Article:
The aging of our population and arrival of the baby-boomers to advanced adulthood, with expectations for high quality of life, have led to a greater public awareness and help-seeking behavior regarding symptomatic dysfunction of the organs found within the pelvic cavity in women, the female pelvic floor. Women are increasingly less willing to simply accept incontinence or prolapse as a normal part of the aging process. New technologies and a greater understanding of the pathophysiology underlying these dysfunctions have provided us with a number of effective tools for treatment of these patients. Unfortunately, the traditional fragmentation of health care duties among specialists has led to significant gaps in the treatment of pelvic floor dysfunction. The concept of the female pelvic floor as a single functional unit has not yet gained wide acceptance. Importantly, postgraduate training programs have not adapted their curricula to meet the growing need to produce clinicians with an expertise in the management of the various aspects of pelvic floor dysfunction. Thus, there is not a sole clinician who can care for all of the problems that can develop within the pelvic floor. Under our current medical care environment, a multidisciplinary team approach will best serve the needs of symptomatic women. The need for such a team is gaining increasing degrees of acceptance at referral centers. Unfortunately, multiple barriers are in place to prevent such teams from forming and functioning efficiently.

There are currently efforts around the world to delineate training requirements for certification in Urogynecology/Female Pelvic Medicine/Reconstructive Pelvic Surgery (after training in Obstetrics and Gynecology) and Female Urology (after training in Urology). Colorectal surgeons and gastroenterologists have long had an interest in anatomic and functional problems of the lower intestinal tract. Nevertheless, clinicians caring for adjacent pelvic organ systems have yet to achieve a consensus regarding the importance and value of the evaluation and management of pelvic floor problems existent on either side of an anatomic system. As a result, patients may undergo sequential operative procedures and/or achieve only limited quality-of-life improvement with therapy.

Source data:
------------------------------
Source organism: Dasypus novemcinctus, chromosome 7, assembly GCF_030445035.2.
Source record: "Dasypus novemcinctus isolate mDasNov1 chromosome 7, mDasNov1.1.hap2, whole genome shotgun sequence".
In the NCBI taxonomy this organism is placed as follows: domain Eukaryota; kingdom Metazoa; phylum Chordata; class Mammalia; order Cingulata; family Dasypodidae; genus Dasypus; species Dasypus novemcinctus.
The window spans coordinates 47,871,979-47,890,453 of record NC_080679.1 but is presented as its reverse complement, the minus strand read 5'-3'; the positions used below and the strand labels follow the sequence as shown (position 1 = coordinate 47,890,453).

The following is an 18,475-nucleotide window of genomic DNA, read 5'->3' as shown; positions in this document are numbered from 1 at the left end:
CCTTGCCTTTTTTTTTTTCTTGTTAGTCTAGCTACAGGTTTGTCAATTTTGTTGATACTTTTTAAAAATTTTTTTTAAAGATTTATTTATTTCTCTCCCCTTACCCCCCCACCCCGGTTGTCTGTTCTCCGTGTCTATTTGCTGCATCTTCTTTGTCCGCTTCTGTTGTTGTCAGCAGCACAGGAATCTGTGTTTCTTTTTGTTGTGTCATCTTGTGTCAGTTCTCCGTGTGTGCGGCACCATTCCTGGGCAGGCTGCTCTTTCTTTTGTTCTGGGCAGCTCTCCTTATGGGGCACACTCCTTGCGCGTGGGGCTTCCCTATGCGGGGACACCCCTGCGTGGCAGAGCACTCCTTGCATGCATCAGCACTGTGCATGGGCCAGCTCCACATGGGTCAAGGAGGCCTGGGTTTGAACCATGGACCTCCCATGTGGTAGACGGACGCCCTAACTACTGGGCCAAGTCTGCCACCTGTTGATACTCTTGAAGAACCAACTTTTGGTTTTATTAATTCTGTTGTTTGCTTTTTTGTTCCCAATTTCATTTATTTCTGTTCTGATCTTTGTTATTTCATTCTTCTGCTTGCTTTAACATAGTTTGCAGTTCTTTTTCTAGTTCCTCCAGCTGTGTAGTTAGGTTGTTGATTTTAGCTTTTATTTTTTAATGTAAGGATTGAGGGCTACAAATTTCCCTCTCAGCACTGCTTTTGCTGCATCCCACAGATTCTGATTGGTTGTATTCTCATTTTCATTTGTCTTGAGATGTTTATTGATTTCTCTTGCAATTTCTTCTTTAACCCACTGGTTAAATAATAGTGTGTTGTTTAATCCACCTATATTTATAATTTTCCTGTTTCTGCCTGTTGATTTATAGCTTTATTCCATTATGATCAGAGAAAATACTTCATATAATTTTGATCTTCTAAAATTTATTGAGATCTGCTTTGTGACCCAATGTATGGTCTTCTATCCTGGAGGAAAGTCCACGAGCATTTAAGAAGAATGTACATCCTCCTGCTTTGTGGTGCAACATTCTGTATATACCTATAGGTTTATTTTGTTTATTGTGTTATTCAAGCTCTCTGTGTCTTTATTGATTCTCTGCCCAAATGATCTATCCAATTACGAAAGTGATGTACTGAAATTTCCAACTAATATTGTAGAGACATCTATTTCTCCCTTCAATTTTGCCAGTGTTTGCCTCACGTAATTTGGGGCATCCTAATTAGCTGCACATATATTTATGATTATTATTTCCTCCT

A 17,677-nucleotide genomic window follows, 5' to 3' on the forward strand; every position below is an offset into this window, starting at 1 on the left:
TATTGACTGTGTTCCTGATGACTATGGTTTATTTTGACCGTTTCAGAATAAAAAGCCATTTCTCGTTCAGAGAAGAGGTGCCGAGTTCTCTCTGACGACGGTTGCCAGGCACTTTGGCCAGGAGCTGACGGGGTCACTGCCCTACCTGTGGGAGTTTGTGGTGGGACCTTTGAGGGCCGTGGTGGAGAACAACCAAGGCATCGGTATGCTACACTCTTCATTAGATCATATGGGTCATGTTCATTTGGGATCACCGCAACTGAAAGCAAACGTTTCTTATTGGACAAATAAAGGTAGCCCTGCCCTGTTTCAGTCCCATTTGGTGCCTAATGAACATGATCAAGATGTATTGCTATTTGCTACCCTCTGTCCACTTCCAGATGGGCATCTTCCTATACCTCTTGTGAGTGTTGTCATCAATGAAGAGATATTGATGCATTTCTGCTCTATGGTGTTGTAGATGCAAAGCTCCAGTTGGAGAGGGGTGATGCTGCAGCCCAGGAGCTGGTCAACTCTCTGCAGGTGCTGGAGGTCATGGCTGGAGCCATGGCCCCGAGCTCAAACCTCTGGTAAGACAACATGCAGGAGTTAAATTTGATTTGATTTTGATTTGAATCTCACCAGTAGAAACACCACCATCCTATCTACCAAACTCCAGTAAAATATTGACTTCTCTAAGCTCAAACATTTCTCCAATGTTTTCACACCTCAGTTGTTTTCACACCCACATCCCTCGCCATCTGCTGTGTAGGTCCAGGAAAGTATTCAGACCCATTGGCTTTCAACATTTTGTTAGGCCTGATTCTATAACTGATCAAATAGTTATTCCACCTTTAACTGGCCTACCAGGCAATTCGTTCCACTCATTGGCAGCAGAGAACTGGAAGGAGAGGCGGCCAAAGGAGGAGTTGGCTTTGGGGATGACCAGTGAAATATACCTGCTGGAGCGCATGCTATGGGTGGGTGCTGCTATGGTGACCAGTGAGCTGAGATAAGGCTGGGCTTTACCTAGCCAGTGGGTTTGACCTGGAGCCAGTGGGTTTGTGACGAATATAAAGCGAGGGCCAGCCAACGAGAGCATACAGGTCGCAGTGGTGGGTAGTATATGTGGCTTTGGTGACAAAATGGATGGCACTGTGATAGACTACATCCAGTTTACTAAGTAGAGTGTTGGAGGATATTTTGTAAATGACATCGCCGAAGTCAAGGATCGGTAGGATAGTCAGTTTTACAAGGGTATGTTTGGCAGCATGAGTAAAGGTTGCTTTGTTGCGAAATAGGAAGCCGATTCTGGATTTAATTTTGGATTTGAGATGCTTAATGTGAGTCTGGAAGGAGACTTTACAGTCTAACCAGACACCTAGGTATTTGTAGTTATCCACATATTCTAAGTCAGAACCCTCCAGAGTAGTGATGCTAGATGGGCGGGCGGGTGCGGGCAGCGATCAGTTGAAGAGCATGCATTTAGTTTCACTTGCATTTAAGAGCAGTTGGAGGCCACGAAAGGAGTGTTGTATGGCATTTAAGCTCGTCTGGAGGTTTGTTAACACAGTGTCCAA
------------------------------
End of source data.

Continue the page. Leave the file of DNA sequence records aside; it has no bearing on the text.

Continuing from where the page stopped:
Realizing the above shortcomings and the frequent coexistence of pelvic floor dysfunction symptoms among many patients referred for care, the Cleveland Clinic, at its various campuses, has developed a team approach to the care of such patients. Either within one Pelvic Floor Center, such as at our Fort Lauderdale/Weston, Florida campus or in very close proximity, such as in our Naples, Florida or Cleveland, Ohio campuses, patients are evaluated and treated by a team of clinicians with expertise in the various aspects of symptomatic dysfunction. After coordination of evaluation procedures, a treatment plan is designed. Whether care involves a combined surgical procedure or medical intervention, a patient's medical care is streamlined and patients benefit from a global quality-of-life improvement. This text represents a compilation of the clinical approaches of the staff at Cleveland Clinic in the management of disorders involving the lower urinary, genital, and intestinal tracts. It should be a valuable reference for all clinicians involved in the care of women with symptomatic dysfunction of these systems. It will be apparent to clinicians from various fields that there are remarkable similarities and analogies in terms of presenting symptoms, evaluation modalities, and treatment approaches. It is the hope of the authors that clinicians will begin to see the various organ systems as part of a combined unit. As such, recognizing the presence of symp toms involving adjacent organ systems will encourage clinicians to recruit and involve other clinicians with expertise in addressing such symptoms in order to optimize the medical care being provided to a symptomatic patient. Our experience has demonstrated that improvements in quality of life and patient satisfaction can be greater when a comprehensive, horizontally integrated approach is utilized, and we look forward to other centers adopting our model and philosophy of patient care.

G. Willy Davila, MD

How To Add Ten Years To Your Life

How To Add Ten Years To Your Life

When over eighty years of age, the poet Bryant said that he had added more than ten years to his life by taking a simple exercise while dressing in the morning. Those who knew Bryant and the facts of his life never doubted the truth of this statement.

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